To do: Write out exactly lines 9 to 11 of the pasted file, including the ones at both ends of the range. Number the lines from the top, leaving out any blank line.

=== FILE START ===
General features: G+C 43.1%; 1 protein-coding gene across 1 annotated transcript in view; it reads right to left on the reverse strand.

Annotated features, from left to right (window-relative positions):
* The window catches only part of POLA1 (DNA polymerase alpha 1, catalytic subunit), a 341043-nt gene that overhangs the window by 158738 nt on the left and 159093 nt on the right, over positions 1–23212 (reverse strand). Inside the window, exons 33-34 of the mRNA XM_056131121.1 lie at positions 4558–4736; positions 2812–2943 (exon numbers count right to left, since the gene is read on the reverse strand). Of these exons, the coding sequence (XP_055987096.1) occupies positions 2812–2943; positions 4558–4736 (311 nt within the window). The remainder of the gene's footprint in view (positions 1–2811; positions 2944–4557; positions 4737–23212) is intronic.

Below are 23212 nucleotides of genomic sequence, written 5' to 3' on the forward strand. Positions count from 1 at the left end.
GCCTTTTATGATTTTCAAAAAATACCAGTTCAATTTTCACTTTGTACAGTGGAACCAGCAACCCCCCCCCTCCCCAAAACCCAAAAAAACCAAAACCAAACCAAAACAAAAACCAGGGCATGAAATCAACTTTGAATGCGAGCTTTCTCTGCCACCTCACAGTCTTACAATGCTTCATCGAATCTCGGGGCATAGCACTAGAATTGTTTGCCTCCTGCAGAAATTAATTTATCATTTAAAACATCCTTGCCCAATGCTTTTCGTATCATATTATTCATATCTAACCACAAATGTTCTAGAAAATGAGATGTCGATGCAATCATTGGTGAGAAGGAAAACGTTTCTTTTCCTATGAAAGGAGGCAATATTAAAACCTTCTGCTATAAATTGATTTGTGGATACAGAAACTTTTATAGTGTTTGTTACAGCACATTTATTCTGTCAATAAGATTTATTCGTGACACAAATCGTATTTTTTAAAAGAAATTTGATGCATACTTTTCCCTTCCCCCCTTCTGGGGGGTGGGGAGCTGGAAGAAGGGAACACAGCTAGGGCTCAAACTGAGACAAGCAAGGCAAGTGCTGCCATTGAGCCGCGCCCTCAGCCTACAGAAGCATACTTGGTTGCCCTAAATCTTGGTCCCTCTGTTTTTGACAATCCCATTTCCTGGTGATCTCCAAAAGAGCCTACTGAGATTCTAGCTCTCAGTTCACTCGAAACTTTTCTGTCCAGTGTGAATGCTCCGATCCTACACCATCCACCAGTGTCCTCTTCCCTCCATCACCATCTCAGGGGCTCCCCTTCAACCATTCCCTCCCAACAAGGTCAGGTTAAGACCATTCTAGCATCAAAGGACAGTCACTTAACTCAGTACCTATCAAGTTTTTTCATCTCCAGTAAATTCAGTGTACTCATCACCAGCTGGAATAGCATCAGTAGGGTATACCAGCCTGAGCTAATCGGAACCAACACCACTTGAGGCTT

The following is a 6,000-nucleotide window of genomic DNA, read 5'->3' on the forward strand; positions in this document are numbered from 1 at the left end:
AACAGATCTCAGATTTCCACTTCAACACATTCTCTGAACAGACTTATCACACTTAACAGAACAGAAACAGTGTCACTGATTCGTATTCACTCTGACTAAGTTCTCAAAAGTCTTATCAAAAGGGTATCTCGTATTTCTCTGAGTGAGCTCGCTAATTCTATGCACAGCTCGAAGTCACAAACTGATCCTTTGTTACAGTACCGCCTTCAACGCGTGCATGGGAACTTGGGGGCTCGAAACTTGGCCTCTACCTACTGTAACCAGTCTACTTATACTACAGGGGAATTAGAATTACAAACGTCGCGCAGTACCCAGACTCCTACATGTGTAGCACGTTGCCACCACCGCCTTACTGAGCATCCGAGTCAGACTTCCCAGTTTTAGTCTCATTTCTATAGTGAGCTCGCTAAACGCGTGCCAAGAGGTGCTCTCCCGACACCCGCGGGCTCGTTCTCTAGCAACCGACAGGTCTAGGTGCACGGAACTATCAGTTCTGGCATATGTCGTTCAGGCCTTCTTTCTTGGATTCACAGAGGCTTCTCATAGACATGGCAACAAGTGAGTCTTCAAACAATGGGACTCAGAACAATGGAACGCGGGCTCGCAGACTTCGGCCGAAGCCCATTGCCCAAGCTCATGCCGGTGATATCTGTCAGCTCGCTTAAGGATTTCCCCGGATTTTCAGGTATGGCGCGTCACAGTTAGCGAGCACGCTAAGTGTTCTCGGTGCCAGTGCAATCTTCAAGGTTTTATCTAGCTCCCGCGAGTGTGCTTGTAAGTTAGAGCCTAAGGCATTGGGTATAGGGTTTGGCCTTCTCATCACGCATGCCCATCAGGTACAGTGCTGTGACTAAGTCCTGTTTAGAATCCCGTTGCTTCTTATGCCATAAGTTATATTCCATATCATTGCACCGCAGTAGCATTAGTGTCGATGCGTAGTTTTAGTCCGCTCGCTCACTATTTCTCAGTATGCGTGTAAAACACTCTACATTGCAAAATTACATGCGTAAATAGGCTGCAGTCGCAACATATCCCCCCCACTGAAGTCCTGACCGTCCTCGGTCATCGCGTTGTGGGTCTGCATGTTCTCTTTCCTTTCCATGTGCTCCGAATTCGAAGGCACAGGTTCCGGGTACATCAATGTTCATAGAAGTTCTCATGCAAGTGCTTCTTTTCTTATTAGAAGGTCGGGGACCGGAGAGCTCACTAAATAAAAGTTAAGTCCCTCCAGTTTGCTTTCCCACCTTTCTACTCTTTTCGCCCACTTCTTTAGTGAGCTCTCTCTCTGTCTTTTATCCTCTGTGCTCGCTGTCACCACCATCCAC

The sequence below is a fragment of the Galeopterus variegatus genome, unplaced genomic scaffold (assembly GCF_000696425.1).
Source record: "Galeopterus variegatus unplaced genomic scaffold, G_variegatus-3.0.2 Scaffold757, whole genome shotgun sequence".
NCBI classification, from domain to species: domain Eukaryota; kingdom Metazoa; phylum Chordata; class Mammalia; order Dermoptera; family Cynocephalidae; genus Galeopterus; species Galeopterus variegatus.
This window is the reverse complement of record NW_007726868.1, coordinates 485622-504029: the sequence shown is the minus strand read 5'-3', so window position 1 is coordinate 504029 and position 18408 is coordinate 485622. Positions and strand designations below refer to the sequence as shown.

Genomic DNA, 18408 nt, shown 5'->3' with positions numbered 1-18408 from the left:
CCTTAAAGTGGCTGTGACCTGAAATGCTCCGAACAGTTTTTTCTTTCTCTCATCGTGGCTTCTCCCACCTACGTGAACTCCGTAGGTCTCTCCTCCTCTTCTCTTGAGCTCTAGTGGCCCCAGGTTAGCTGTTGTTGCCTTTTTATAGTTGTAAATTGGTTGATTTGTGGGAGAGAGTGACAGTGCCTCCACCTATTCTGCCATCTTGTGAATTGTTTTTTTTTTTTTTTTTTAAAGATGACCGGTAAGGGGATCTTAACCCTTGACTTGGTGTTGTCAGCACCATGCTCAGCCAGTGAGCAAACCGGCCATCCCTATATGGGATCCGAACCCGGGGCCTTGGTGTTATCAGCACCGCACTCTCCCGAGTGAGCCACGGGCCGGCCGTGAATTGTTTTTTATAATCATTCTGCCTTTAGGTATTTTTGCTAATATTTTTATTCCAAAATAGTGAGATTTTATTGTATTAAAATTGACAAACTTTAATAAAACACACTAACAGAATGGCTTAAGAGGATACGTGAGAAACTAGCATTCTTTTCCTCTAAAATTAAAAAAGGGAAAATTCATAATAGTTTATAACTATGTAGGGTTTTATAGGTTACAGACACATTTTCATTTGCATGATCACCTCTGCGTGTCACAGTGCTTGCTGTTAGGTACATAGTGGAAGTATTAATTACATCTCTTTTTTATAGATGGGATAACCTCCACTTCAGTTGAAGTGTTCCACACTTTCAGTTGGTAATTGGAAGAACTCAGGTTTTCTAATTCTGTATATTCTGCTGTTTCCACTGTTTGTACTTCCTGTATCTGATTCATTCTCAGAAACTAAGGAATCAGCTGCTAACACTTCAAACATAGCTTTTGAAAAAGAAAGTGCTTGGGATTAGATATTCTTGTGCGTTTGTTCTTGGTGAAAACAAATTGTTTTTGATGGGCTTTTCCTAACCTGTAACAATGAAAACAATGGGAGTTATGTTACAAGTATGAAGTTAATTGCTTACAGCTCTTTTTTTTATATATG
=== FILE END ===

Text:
Source record: "Galeopterus variegatus unplaced genomic scaffold, G_variegatus-3.0.2 Scaffold757, whole genome shotgun sequence".
NCBI classification, from domain to species: domain Eukaryota; kingdom Metazoa; phylum Chordata; class Mammalia; order Dermoptera; family Cynocephalidae; genus Galeopterus; species Galeopterus variegatus.
This window is the reverse complement of record NW_007726868.1, coordinates 485622-504029: the sequence shown is the minus strand read 5'-3', so window position 1 is coordinate 504029 and position 18408 is coordinate 485622. Positions and strand designations below refer to the sequence as shown.